Environment group wins challenge against Australia's Port Melville depot

SYDNEY (Reuters) - An Australia court overturned on Saturday government approval of a A$130 million fuel depot and port at Port Melville, off the country’s north coast, handing a major victory to environmental activists.

The facility, being developed by a unit of Singapore-based AusGroup, includes a 30-million-litre oil depot on Melville Island, one of the Tiwi Islands, 120 km (75 miles) north of Darwin, the capital of Northern Territory.

Justice Richard White ruled in favor of the Environment Centre Northern Territory, a non-profit group that challenged a decision by former environment minister Greg Hunt to approve the project without an environmental impact statement, the court said.

“The right outcome has prevailed here. This development in my opinion should never have been built without an environmental assessment, much less allowed to operate,” said lawyer David Morris, who represented Environment Centre Northern Territory.

The matter has been referred to environment minister Josh Frydenberg, who will decide if a full environmental impact assessment is necessary.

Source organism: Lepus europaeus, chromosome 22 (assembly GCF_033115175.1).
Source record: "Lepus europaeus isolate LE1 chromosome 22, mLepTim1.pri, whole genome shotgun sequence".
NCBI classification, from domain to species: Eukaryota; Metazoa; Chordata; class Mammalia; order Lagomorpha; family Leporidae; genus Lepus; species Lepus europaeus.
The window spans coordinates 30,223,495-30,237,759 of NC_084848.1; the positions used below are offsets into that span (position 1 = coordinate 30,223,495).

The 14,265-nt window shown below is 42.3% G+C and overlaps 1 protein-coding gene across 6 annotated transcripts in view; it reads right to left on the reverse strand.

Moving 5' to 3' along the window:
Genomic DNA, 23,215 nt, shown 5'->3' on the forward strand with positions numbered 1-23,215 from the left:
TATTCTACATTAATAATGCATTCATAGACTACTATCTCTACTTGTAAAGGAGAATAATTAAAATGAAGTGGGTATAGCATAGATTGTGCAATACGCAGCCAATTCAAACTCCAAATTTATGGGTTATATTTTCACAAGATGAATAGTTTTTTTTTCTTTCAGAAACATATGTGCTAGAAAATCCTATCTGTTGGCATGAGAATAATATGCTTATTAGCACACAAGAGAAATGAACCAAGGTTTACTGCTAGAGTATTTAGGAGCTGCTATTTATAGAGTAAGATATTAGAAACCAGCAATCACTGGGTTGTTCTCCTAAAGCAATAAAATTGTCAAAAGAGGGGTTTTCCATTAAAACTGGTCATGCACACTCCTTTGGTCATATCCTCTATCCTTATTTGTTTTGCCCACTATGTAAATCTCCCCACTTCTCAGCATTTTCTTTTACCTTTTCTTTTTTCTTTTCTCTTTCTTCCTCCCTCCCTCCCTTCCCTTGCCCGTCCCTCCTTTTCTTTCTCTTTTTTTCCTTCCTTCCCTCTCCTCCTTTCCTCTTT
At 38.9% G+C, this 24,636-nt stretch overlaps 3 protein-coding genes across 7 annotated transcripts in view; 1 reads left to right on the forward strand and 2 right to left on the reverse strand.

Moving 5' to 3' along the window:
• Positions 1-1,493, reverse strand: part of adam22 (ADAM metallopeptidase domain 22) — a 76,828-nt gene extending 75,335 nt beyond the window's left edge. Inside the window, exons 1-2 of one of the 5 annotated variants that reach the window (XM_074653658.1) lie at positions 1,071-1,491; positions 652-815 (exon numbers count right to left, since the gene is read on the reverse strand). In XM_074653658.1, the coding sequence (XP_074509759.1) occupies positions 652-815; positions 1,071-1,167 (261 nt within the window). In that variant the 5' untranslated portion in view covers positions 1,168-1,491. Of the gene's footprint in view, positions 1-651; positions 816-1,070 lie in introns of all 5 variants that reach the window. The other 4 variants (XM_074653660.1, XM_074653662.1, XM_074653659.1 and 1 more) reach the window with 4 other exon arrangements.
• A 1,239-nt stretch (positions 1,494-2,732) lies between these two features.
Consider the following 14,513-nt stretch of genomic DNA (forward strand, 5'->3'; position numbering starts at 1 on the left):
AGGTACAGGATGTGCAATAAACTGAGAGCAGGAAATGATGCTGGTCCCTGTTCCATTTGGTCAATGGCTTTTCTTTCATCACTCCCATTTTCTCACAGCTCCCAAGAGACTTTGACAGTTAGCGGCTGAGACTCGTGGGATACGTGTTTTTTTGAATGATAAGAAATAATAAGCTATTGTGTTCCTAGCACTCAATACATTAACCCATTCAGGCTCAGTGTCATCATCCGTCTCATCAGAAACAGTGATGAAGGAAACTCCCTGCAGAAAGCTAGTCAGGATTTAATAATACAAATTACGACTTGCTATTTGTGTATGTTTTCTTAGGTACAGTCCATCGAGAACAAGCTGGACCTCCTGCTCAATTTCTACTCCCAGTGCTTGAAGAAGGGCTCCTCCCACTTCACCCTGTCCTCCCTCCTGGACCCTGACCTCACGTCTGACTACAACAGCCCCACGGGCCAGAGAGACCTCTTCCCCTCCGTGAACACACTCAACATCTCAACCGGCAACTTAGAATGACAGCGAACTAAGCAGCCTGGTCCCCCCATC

The minister and the Federal Department of the Environment did not respond to emailed requests for comment.

Drew English, convener of the Environment Centre Northern Territory, welcomed the ruling.

“This type of large scale development is exactly why we have environmental assessment processes, particularly when you consider the location of this supply base,” English said in a statement.

The Tiwi Islands are part of a nationally recognized region of important bio-diversity and are home to dozens of species of birds, fish, mammals and reptiles.

The port received its first vessel late last year, facilitating the export of woodchips from the Tiwi Islands.

The fuel depot, which has been awaiting the court decision, has not gone into operation.

AusGroup was not immediately available for comment.

Reporting by Harry Pearl; Editing by Robert Birsel